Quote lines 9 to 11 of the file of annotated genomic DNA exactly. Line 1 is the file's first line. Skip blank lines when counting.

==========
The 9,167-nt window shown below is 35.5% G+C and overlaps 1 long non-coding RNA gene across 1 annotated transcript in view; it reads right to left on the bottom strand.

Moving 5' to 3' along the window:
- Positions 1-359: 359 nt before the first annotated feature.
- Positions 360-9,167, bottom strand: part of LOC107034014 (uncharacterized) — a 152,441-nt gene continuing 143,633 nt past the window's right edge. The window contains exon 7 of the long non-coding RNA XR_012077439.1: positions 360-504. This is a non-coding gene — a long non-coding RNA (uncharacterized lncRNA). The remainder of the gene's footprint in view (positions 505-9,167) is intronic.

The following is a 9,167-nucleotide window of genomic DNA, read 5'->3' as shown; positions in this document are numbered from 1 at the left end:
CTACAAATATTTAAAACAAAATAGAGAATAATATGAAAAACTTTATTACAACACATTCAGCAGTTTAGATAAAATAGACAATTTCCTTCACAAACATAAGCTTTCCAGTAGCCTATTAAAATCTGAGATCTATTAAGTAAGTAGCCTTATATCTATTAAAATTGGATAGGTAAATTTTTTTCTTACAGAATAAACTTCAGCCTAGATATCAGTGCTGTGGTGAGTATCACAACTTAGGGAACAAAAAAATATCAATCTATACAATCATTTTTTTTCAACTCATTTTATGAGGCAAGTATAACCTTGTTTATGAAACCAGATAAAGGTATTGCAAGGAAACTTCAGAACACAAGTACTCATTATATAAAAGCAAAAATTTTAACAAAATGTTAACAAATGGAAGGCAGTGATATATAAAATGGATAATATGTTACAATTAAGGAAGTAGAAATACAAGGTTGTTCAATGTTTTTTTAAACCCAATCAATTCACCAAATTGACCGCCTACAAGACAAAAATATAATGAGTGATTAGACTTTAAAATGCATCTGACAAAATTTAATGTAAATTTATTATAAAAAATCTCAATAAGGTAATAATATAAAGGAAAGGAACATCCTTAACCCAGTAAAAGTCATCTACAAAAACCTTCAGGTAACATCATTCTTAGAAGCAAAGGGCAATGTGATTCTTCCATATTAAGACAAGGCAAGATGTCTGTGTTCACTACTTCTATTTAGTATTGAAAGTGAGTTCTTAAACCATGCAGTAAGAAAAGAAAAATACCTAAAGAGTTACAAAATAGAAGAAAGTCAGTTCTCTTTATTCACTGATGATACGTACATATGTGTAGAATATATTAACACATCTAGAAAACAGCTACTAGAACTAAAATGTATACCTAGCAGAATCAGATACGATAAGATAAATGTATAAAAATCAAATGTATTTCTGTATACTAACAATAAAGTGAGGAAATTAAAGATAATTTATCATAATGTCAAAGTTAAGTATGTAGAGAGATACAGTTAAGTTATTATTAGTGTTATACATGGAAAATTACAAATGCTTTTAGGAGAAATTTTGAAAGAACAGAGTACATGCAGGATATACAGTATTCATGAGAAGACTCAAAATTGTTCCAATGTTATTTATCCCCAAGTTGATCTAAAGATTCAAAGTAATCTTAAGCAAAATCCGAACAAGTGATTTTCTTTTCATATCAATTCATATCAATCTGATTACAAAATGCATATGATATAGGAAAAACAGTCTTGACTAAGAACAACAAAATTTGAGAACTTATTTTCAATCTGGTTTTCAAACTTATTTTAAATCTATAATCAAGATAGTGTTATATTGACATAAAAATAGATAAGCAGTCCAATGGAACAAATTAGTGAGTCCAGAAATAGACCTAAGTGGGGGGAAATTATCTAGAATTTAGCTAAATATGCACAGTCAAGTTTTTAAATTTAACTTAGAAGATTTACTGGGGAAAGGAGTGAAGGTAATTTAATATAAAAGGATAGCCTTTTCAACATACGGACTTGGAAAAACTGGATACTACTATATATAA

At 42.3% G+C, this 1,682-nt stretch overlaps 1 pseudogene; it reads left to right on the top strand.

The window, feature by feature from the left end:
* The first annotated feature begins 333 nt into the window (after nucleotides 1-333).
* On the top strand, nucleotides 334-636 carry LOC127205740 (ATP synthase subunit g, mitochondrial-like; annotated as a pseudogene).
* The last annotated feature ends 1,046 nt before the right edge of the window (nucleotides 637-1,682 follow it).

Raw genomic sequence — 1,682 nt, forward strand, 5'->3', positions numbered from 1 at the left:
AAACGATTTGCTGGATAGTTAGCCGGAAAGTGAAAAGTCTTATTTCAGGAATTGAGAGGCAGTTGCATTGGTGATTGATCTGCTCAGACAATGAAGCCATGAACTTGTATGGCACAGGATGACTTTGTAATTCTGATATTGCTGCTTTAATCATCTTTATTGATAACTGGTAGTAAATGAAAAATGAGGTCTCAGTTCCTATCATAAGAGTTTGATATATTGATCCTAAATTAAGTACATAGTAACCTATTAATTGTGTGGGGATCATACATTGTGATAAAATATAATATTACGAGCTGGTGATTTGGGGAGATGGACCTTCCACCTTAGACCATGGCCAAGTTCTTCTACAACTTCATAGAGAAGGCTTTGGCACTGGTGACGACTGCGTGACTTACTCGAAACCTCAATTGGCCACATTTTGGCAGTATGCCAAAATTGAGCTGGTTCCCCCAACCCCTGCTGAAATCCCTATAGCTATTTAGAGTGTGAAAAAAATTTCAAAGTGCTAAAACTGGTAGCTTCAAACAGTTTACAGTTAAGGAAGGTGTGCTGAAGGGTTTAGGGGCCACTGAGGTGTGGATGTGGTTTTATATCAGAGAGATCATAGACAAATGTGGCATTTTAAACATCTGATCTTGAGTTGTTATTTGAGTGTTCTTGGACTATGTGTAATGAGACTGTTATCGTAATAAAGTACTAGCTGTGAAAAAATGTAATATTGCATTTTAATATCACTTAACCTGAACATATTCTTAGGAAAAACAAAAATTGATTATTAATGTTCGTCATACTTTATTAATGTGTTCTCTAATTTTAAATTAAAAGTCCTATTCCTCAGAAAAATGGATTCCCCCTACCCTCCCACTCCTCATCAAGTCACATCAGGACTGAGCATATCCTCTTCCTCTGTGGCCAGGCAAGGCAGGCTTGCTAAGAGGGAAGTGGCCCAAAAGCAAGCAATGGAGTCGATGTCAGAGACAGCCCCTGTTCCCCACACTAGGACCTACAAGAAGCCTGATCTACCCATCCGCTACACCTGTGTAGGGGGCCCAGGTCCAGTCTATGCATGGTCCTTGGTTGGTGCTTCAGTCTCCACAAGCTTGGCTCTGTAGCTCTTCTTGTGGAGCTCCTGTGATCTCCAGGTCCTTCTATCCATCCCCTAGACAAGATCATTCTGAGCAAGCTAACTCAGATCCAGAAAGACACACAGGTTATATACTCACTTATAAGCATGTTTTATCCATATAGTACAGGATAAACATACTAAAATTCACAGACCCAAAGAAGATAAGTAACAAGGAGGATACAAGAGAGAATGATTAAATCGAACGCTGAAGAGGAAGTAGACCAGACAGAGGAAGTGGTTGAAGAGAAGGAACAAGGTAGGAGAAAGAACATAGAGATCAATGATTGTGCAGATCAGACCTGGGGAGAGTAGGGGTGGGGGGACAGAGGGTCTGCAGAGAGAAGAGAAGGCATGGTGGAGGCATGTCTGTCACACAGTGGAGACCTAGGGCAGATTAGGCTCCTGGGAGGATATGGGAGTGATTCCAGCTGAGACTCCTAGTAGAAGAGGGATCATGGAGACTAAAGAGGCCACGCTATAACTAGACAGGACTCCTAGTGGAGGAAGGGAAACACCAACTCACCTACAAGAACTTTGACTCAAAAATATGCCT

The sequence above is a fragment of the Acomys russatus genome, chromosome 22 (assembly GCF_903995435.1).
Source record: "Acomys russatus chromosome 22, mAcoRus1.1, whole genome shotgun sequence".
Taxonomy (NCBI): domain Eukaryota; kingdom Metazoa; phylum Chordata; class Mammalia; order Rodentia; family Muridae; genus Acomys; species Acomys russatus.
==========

* The first annotated feature begins 333 nt into the window (after nucleotides 1-333).
* On the top strand, nucleotides 334-636 carry LOC127205740 (ATP synthase subunit g, mitochondrial-like; annotated as a pseudogene).
* The last annotated feature ends 1,046 nt before the right edge of the window (nucleotides 637-1,682 follow it).